** Use at Your Own Risk **
See the Retired Peak Guides in the Archives for Microsoft Word and other versions of this peak guide.
Location: San Bernardino County, about 8 miles east-northeast of Big Bear City, 117 miles from Los Angeles
|Auto Club||San Bernardino Mountain Area|
|Forest Service||San Bernardino National Forest|
|USGS Topo||Rattlesnake Canyon 7½|
|Official HPS Maps
||TPO file - Save to your computer then open with National Geographic TOPO!|
| ||Viewable JPG file - Approximately 687K|
| ||GPX file or Google Earth KML file to
download to GPS units and other map software (How to use GPX and KML files)|
| ||Routes as shown on
CalTopo using the above files (How to use CalTopo)|
Nearby Peaks: Tip Top Mountain, Mineral Mountain
Printable version of this route
(USFS Adventure Pass may be required)
- Distance: 5 miles round trip cross-country
- Gain: 1700'
- Time: 4-5 hours round trip
- Rating: Class 2, moderate
- Navigation: Difficult
Original: John Backus and Paul A. Lipsohn, May 1974
DRIVING ROUTE 1
- From Big Bear City, drive northeast on SR 18 about 6 miles, about 0.3
mile after the 61.00 mile marker, to 3N03 (dirt) on the
right, signed: "Cactus Flat". The sign marking this road faces
north and is difficult to see when coming from Big Bear. Turn right.
High clearance recommended for all dirt roads in this area.
Note your odometer and go as follows:
- Ignore all side roads. At 5.0 miles, you cross Arrastre Creek.
- At 5.1 miles, fork. Go left.
- At 5.2 miles, fork. Go left.
- At 5.6 miles, end of road at a parking area. Park here.
HIKING ROUTE 1
- From the parking area (6080', UTM 243925), go through the gap
in the fence.
- At a bearing of 355° a gully can be seen about a mile
away coming down southwest from the summit plateau. Hike directly through
the scrub brush north-northwest to the base of this gully.
- Go up the gully
following a ducked route that follows the left side of the gully. It soon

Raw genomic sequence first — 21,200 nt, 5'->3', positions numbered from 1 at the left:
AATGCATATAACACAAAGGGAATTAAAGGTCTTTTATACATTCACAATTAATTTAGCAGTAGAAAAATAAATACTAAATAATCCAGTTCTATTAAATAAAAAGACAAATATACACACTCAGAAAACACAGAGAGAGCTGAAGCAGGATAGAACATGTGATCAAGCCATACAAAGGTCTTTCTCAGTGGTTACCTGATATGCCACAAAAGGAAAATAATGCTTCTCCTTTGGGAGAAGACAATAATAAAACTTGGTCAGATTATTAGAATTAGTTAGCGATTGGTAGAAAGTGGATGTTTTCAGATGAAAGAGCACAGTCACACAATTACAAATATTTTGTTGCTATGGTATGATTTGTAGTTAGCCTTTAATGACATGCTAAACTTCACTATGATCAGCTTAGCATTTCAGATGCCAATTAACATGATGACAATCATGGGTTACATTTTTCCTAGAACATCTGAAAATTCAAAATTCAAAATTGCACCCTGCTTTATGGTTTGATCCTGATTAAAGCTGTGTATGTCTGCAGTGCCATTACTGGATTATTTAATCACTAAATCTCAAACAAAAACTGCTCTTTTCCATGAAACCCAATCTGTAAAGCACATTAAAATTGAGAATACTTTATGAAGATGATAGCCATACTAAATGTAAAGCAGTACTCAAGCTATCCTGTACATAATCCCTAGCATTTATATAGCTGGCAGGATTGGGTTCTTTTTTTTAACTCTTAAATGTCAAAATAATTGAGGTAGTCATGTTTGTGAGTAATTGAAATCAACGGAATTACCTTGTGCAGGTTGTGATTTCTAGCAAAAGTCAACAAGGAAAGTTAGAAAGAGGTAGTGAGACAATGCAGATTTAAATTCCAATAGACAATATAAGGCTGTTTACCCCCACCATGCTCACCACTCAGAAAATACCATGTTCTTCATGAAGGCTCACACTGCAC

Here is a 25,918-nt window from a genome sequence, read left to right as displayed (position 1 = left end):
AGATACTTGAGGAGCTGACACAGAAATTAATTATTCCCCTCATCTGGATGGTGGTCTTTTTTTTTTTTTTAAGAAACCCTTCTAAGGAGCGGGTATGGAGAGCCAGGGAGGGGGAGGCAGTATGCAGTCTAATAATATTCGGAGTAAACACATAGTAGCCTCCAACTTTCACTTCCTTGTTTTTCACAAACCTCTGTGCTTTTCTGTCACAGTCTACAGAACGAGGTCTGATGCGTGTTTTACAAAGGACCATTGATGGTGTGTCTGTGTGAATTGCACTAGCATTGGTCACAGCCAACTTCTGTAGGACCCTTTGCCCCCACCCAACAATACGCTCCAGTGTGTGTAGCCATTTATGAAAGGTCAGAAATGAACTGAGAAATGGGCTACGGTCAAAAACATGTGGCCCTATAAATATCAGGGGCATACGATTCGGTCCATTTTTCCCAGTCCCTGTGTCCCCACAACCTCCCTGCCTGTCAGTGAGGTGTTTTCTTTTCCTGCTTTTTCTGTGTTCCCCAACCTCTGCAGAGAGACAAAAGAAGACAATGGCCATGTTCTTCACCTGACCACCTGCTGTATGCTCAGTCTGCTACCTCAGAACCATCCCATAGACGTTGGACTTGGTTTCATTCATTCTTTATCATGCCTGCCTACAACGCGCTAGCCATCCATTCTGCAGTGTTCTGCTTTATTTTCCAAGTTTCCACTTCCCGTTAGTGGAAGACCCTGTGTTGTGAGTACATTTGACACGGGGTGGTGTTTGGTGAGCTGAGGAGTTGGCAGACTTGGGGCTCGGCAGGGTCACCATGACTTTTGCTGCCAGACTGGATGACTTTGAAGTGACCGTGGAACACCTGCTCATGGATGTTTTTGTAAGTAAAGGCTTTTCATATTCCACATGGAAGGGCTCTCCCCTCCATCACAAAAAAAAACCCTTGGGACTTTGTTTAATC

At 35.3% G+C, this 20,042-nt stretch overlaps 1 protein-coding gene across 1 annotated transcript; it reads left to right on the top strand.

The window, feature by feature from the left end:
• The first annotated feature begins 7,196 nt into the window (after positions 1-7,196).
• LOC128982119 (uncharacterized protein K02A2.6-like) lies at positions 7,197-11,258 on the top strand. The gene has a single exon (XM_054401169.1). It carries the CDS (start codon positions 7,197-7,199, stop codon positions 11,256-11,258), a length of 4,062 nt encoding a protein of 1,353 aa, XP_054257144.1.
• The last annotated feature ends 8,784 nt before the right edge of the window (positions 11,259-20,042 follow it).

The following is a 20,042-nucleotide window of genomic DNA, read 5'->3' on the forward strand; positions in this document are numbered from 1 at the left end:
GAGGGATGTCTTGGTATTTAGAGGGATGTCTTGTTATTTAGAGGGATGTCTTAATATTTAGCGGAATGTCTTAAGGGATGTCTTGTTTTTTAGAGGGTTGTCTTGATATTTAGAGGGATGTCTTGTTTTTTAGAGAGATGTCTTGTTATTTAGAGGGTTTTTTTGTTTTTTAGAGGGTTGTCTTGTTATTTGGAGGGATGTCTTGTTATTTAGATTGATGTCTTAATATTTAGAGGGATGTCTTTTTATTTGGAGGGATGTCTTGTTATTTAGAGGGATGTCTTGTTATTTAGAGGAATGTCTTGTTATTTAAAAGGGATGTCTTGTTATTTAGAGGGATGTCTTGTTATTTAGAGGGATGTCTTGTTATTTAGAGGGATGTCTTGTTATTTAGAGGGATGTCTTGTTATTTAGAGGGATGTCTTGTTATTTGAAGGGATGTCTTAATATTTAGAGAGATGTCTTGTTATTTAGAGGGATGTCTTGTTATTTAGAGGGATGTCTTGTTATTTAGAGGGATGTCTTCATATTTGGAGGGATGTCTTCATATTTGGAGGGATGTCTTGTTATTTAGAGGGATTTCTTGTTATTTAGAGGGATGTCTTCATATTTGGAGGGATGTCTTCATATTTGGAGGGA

crosses to the right side and continues up to the top of the ridge.
- Continue northeast to the summit plateau. Two peaks are visible on the
plateau. The one on the left is Granite Point (7512') and the other is
East Peak (7527'). East Peak is the official summit.
- Head toward a
rockpile to the left of Granite Point until you reach a wash at its base.
- Turn right and go down this wash less than 100 yards to where another wash
comes down from the left.
- Turn left and go up this wash over large
boulders, passing Granite Point on its west side. Continue around Granite
Point to the north side.
- Head east. Just past the saddle between Granite
Point 7512' and East Peak 7527' ascend due south into a small gully
containing a ducked route.
- Upon reaching the main ridgeline at the head of
the small gully, scramble east over boulders to the rocky summit.
This peak can be hiked from almost any direction. All routes require
excellent navigating skills.
Granite Point was originally the official summit. When the USGS
published the 7½ minute topo, East Peak was named as a higher point.
The HPS then made this the official summit.
The area is popular with deer hunters. The season begins the 2nd
Saturday in October and runs for 30 days.
The largest known Joshua tree in the world (now deceased) is located
just 0.5 mile east of the parking area.
This area is the site of a pilot project for reseeding the dirt roads in
Granite Peaks is in the Bighorn Mountain Wilderness Area.
Please report any corrections or changes to the
Mountain Records Chair.